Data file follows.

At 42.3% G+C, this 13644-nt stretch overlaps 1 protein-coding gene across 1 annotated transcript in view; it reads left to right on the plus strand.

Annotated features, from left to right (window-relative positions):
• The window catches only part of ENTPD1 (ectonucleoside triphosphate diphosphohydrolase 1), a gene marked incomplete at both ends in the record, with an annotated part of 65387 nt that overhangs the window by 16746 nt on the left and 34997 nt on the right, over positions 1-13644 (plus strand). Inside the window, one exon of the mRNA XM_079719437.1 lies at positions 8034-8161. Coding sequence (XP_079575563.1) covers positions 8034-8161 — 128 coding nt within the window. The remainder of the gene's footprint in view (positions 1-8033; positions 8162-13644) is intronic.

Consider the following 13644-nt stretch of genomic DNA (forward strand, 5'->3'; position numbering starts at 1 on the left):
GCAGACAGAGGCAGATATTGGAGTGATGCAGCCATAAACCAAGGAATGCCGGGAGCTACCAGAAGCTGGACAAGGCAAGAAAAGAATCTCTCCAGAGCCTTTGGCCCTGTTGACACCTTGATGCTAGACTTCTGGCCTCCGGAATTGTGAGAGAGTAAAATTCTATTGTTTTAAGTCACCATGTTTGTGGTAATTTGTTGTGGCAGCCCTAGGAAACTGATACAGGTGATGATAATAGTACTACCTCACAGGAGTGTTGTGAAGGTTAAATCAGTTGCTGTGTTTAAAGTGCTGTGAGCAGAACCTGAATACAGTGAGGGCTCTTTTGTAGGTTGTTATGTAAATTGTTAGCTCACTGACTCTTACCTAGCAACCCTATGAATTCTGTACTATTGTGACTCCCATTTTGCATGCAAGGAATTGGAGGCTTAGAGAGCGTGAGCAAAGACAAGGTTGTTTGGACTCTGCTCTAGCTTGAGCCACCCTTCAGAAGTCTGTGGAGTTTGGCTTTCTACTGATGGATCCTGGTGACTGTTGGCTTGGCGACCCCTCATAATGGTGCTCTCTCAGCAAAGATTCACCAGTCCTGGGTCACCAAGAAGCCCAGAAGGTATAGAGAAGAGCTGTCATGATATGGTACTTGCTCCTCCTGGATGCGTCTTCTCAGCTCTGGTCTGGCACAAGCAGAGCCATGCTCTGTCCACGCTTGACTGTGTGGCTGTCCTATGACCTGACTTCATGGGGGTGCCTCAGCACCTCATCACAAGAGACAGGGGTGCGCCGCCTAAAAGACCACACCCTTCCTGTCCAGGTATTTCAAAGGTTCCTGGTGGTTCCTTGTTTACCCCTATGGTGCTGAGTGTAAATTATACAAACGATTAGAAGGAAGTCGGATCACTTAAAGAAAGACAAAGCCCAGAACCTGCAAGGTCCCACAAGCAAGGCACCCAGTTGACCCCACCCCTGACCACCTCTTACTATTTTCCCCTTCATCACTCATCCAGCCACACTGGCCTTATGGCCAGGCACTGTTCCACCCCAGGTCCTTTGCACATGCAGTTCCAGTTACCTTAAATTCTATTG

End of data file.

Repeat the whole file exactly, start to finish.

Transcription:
At 42.3% G+C, this 13644-nt stretch overlaps 1 protein-coding gene across 1 annotated transcript in view; it reads left to right on the plus strand.

Annotated features, from left to right (window-relative positions):
• The window catches only part of ENTPD1 (ectonucleoside triphosphate diphosphohydrolase 1), a gene marked incomplete at both ends in the record, with an annotated part of 65387 nt that overhangs the window by 16746 nt on the left and 34997 nt on the right, over positions 1-13644 (plus strand). Inside the window, one exon of the mRNA XM_079719437.1 lies at positions 8034-8161. Coding sequence (XP_079575563.1) covers positions 8034-8161 — 128 coding nt within the window. The remainder of the gene's footprint in view (positions 1-8033; positions 8162-13644) is intronic.

Consider the following 13644-nt stretch of genomic DNA (forward strand, 5'->3'; position numbering starts at 1 on the left):
GCAGACAGAGGCAGATATTGGAGTGATGCAGCCATAAACCAAGGAATGCCGGGAGCTACCAGAAGCTGGACAAGGCAAGAAAAGAATCTCTCCAGAGCCTTTGGCCCTGTTGACACCTTGATGCTAGACTTCTGGCCTCCGGAATTGTGAGAGAGTAAAATTCTATTGTTTTAAGTCACCATGTTTGTGGTAATTTGTTGTGGCAGCCCTAGGAAACTGATACAGGTGATGATAATAGTACTACCTCACAGGAGTGTTGTGAAGGTTAAATCAGTTGCTGTGTTTAAAGTGCTGTGAGCAGAACCTGAATACAGTGAGGGCTCTTTTGTAGGTTGTTATGTAAATTGTTAGCTCACTGACTCTTACCTAGCAACCCTATGAATTCTGTACTATTGTGACTCCCATTTTGCATGCAAGGAATTGGAGGCTTAGAGAGCGTGAGCAAAGACAAGGTTGTTTGGACTCTGCTCTAGCTTGAGCCACCCTTCAGAAGTCTGTGGAGTTTGGCTTTCTACTGATGGATCCTGGTGACTGTTGGCTTGGCGACCCCTCATAATGGTGCTCTCTCAGCAAAGATTCACCAGTCCTGGGTCACCAAGAAGCCCAGAAGGTATAGAGAAGAGCTGTCATGATATGGTACTTGCTCCTCCTGGATGCGTCTTCTCAGCTCTGGTCTGGCACAAGCAGAGCCATGCTCTGTCCACGCTTGACTGTGTGGCTGTCCTATGACCTGACTTCATGGGGGTGCCTCAGCACCTCATCACAAGAGACAGGGGTGCGCCGCCTAAAAGACCACACCCTTCCTGTCCAGGTATTTCAAAGGTTCCTGGTGGTTCCTTGTTTACCCCTATGGTGCTGAGTGTAAATTATACAAACGATTAGAAGGAAGTCGGATCACTTAAAGAAAGACAAAGCCCAGAACCTGCAAGGTCCCACAAGCAAGGCACCCAGTTGACCCCACCCCTGACCACCTCTTACTATTTTCCCCTTCATCACTCATCCAGCCACACTGGCCTTATGGCCAGGCACTGTTCCACCCCAGGTCCTTTGCACATGCAGTTCCAGTTACCTTAAATTCTATTG